Feeling overwhelmed? Drained? Not sure any good idea’s ever going to come out of your brain again? You’re not alone. According to a 2020 survey,* 75% of US workers say they’ve experienced burnout – a number that’s been increasing with the pandemic, with 40% of respondents citing it as a direct cause. Blurring the frontier between work and personal life, WFH and burnout are unfortunately compatible – and freelance creatives are not immune.
Burnout is not a new concept. Coined in 1974 by American psychologist Herbert Freudenberger, it refers to a psychological reaction to excessive stress over a prolonged period of time, which affects both physical and mental health through symptoms such as exhaustion.
Eager to begin her career without a break, Cimone Key, the founder of CK Creative Studio, experienced her first burnout as a graduate. “These burnouts had never happened to me until I graduated. A quick Google search led me down a path to realize it was indeed burnout. Once I started to feel like I didn’t want to design anymore, I knew something was going on.”
It’s still burnout, but more specific to people working in creative professions. Creative burnout is the feeling that you’ve drained all of your creativity, and there is nothing left. If you’re dreading to start work, feel tired and stressed all the time and suspect you’ll never be able to create something good ever again, you might be experiencing a creative burnout.
Illustrator and lecturer Charlie Gould took a hiatus from illustration for almost half a year as a result of a burnout. “I think it was a combination of overworking, self-induced pressure and feeling ‘stuck’ where I was, both creatively and within my career. The combination of those three factors created a perfect storm that left me completely burned out.”
What causes burnouts? We’ll tell you what. Too much work, an unhealthy work-life balance, unachievable expectations from your manager, unclear briefs, frustrating back-and-forths with clients and monotonous tasks… All of this can be responsible for the state of physical, mental and emotional stress known as burnout. If you want to understand what causes it, look at your plate – if there’s too much, not enough or something you don’t like on it, you might be in for a ride on the burnout train.
Utah-based illustrator and designer Abby Leighton knows it too well. “I have experienced burnout many times! I think it’s a normal part of being a professional creative. As with any field, spending every day coming up with ideas can be a lot of work. On top of working at a design firm, I’m running my own online shop and small freelance business. Dealing with all that takes a delicate balance. Something that triggers burnout for me is when I spend a bit too much time on work, and not enough time taking care of myself and giving myself a chance to rest and recover. It’s easy to put too much on your plate, and that’s when the burnout sets in.”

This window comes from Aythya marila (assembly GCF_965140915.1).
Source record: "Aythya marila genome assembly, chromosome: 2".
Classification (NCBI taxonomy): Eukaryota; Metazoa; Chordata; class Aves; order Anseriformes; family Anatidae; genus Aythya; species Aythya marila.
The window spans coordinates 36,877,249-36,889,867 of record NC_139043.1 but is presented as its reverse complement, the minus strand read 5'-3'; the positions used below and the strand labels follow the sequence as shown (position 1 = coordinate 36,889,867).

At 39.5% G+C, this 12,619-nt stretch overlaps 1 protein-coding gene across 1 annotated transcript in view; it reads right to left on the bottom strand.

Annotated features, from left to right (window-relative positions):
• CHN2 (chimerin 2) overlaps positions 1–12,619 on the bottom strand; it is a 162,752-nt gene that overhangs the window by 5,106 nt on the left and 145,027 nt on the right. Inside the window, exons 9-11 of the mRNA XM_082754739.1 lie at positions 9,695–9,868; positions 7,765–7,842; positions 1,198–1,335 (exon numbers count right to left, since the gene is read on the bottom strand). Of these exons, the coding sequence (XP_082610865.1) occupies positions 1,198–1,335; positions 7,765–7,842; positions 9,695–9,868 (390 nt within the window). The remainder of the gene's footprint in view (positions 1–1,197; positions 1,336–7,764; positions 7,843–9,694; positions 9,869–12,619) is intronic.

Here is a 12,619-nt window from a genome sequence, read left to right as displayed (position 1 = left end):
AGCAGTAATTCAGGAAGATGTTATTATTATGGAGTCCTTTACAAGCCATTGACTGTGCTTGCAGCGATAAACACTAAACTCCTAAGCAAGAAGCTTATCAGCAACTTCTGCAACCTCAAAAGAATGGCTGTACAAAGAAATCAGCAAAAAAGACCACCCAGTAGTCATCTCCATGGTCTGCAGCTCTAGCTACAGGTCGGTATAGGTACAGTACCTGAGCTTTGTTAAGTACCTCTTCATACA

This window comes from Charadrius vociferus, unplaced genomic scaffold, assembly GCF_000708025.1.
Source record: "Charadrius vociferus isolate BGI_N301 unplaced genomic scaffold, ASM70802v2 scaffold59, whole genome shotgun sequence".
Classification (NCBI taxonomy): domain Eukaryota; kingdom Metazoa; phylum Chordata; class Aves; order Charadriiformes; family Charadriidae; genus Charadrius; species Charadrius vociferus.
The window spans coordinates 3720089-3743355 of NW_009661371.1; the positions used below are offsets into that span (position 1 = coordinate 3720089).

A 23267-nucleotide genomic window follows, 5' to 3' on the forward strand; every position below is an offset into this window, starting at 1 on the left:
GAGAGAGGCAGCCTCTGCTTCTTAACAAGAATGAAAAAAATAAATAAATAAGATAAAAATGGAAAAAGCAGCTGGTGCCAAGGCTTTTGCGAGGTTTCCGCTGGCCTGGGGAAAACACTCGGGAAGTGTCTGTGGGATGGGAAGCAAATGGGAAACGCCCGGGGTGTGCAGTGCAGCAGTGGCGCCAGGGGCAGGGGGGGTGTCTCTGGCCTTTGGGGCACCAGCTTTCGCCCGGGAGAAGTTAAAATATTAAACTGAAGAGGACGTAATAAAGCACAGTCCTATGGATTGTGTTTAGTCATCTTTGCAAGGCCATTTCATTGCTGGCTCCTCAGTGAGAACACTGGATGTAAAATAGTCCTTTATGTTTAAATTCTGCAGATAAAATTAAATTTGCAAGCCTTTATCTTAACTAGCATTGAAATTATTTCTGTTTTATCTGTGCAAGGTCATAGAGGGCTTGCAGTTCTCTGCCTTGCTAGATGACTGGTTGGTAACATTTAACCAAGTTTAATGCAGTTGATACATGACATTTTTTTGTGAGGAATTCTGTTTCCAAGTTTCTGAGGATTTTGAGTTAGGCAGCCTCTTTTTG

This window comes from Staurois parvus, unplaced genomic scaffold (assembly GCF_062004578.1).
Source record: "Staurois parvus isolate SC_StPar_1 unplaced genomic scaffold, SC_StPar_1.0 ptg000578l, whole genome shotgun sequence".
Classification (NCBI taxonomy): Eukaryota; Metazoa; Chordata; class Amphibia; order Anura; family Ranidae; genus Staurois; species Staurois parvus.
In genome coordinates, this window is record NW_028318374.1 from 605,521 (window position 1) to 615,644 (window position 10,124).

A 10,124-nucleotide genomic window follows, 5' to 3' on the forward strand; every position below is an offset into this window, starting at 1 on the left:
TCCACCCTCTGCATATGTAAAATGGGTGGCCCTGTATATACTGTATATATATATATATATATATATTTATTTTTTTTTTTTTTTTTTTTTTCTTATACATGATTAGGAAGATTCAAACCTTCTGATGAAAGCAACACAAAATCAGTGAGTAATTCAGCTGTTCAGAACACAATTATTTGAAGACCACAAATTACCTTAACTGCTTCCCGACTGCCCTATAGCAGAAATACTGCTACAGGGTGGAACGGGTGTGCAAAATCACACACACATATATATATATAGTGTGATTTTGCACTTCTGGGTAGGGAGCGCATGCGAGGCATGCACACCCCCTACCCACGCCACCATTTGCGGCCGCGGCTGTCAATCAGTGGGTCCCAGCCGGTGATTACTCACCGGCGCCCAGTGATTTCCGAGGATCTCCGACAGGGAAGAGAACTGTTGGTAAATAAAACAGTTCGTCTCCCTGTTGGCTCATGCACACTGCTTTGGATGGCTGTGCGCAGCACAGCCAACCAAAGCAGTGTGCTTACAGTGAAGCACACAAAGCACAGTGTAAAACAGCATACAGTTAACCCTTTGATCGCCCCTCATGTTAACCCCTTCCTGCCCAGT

As a creative, you might actually have already experienced burnout without realizing it. Forget the stock image of a tie-wearing, middle-aged man holding his head with his hands in the middle of a busy office. First, WFH and burnout ARE compatible – just because you work from your home, doesn’t mean you can’t overwork yourself. Second, burnout symptoms are varied, and it can affect all demographics and professions. Look out for the following symptoms – they can be signs of burnout:
Because its causes can vary, burnout doesn’t look the same for everyone. For Cimone Key, the telltale symptoms are both mental and physical. “I get a headache every time I look at my computer and my thoughts get clouded. My body begins to feel exhaustion and stress settling in. At this point, my mind is simply blocked and I’m unable to create virtually anything regardless of the amount of inspiration I try to consume.”
Lack of motivation is a key sign for Abby Leighton. “I can definitely feel the burnout coming on. You start to feel less motivated to get tasks done, things start to feel overwhelming. In general, you just feel tired and start to lack the enthusiasm you usually have.” As for Charlie Gould, burnouts are all about self-doubt. “I begin to just hate everything about the work I produce […]. Nothing is ever quite right. The colors are off, the illustration doesn’t have depth, it’s flat or boring. Then on top of that, imposter syndrome kicks in. Because I think the work is terrible, why should I be working as an illustrator? Eventually I get into a loop of making work constantly because I feel I need just one amazing piece to bring me out of it, but all I do is get caught in a loop and burn myself out. It’s fun.”
What’s the best way to avoid a burnout? Prevention. Your brain is not a fruit you can press until you extract the last drop of creative juice. Your mind needs rest. It needs care and support. Think of your creativity as a well. If you keep drawing from it without letting it refill, it will eventually dry. That’s what a creative burnout is.
What’s more, pushing it too far might even be counterproductive, if efficiency is what you’re after. Did these sleepless nights really allow you to enjoy more free time later? Would a little break put you so behind your schedule? Is overworking yourself really helping you achieve your best work? The life of a creative can be extremely stressful, especially when you’re working as a freelancer, but putting your physical and mental health first is essential.